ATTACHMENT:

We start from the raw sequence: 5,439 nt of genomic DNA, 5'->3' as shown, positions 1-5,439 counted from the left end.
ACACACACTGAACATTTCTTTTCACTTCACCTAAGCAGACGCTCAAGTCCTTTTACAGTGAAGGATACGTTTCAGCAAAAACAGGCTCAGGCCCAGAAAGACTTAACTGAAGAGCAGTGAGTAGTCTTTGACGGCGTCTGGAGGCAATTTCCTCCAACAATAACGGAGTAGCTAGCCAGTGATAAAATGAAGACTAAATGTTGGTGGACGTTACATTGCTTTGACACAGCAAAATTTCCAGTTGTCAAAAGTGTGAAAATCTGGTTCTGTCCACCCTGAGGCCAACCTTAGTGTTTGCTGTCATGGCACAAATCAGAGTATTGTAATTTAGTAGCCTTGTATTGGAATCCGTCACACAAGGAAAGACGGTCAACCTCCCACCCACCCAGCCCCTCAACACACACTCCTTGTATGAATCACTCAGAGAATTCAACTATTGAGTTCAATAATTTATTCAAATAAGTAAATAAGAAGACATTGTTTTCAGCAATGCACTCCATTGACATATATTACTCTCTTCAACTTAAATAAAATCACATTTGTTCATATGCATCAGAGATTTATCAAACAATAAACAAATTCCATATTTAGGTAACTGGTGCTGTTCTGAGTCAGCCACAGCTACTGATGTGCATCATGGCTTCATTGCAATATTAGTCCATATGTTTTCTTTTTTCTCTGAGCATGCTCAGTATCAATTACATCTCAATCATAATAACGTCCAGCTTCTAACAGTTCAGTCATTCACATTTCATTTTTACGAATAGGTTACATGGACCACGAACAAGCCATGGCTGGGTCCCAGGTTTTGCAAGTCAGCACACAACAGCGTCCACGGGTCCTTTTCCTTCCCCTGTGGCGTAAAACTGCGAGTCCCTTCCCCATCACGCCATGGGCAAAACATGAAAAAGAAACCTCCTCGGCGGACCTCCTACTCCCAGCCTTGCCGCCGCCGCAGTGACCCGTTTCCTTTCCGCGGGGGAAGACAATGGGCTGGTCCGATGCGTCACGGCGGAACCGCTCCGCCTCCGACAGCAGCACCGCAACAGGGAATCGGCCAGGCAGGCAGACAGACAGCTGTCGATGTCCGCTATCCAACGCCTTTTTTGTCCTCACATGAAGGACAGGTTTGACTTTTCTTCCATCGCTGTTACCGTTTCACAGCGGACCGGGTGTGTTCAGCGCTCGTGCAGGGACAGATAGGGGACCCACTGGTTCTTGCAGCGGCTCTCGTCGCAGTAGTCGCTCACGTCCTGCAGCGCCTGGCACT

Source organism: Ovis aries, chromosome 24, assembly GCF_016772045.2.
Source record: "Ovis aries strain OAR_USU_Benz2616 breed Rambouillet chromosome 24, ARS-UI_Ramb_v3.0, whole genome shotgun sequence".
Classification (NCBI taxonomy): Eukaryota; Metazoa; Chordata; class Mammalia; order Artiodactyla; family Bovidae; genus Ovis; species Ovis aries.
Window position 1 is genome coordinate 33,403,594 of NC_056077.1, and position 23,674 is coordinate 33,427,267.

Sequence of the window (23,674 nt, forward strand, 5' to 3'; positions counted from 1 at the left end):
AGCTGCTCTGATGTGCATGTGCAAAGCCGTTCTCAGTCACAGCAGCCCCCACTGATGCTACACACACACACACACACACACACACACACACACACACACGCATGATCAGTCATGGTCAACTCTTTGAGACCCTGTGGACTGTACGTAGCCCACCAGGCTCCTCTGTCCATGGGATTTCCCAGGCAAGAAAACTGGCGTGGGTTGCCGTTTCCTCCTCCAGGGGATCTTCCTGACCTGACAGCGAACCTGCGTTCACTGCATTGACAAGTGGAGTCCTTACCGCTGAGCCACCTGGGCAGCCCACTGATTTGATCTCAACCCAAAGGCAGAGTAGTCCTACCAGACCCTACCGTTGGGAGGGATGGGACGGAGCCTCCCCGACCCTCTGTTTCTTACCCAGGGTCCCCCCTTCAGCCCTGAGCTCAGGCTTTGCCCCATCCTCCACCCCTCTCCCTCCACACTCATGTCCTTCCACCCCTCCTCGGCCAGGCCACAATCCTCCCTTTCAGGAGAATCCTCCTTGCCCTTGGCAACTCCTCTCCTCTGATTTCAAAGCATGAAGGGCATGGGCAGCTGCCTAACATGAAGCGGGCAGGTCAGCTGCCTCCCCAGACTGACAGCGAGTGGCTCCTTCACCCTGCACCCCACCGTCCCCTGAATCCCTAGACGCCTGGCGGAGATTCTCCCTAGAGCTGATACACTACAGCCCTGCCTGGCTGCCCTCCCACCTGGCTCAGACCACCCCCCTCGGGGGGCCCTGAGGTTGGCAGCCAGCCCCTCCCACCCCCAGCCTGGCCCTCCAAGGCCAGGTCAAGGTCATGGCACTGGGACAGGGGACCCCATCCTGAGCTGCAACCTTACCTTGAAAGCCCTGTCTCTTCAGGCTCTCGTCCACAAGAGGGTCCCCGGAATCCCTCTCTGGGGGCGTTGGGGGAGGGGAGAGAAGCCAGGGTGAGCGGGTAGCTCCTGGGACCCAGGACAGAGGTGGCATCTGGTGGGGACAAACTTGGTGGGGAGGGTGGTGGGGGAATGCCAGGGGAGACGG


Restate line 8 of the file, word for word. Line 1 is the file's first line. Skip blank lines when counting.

AGCTGCTCTGATGTGCATGTGCAAAGCCGTTCTCAGTCACAGCAGCCCCCACTGATGCTACACACACACACACACACACACACACACACACACACACACGCATGATCAGTCATGGTCAACTCTTTGAGACCCTGTGGACTGTACGTAGCCCACCAGGCTCCTCTGTCCATGGGATTTCCCAGGCAAGAAAACTGGCGTGGGTTGCCGTTTCCTCCTCCAGGGGATCTTCCTGACCTGACAGCGAACCTGCGTTCACTGCATTGACAAGTGGAGTCCTTACCGCTGAGCCACCTGGGCAGCCCACTGATTTGATCTCAACCCAAAGGCAGAGTAGTCCTACCAGACCCTACCGTTGGGAGGGATGGGACGGAGCCTCCCCGACCCTCTGTTTCTTACCCAGGGTCCCCCCTTCAGCCCTGAGCTCAGGCTTTGCCCCATCCTCCACCCCTCTCCCTCCACACTCATGTCCTTCCACCCCTCCTCGGCCAGGCCACAATCCTCCCTTTCAGGAGAATCCTCCTTGCCCTTGGCAACTCCTCTCCTCTGATTTCAAAGCATGAAGGGCATGGGCAGCTGCCTAACATGAAGCGGGCAGGTCAGCTGCCTCCCCAGACTGACAGCGAGTGGCTCCTTCACCCTGCACCCCACCGTCCCCTGAATCCCTAGACGCCTGGCGGAGATTCTCCCTAGAGCTGATACACTACAGCCCTGCCTGGCTGCCCTCCCACCTGGCTCAGACCACCCCCCTCGGGGGGCCCTGAGGTTGGCAGCCAGCCCCTCCCACCCCCAGCCTGGCCCTCCAAGGCCAGGTCAAGGTCATGGCACTGGGACAGGGGACCCCATCCTGAGCTGCAACCTTACCTTGAAAGCCCTGTCTCTTCAGGCTCTCGTCCACAAGAGGGTCCCCGGAATCCCTCTCTGGGGGCGTTGGGGGAGGGGAGAGAAGCCAGGGTGAGCGGGTAGCTCCTGGGACCCAGGACAGAGGTGGCATCTGGTGGGGACAAACTTGGTGGGGAGGGTGGTGGGGGAATGCCAGGGGAGACGG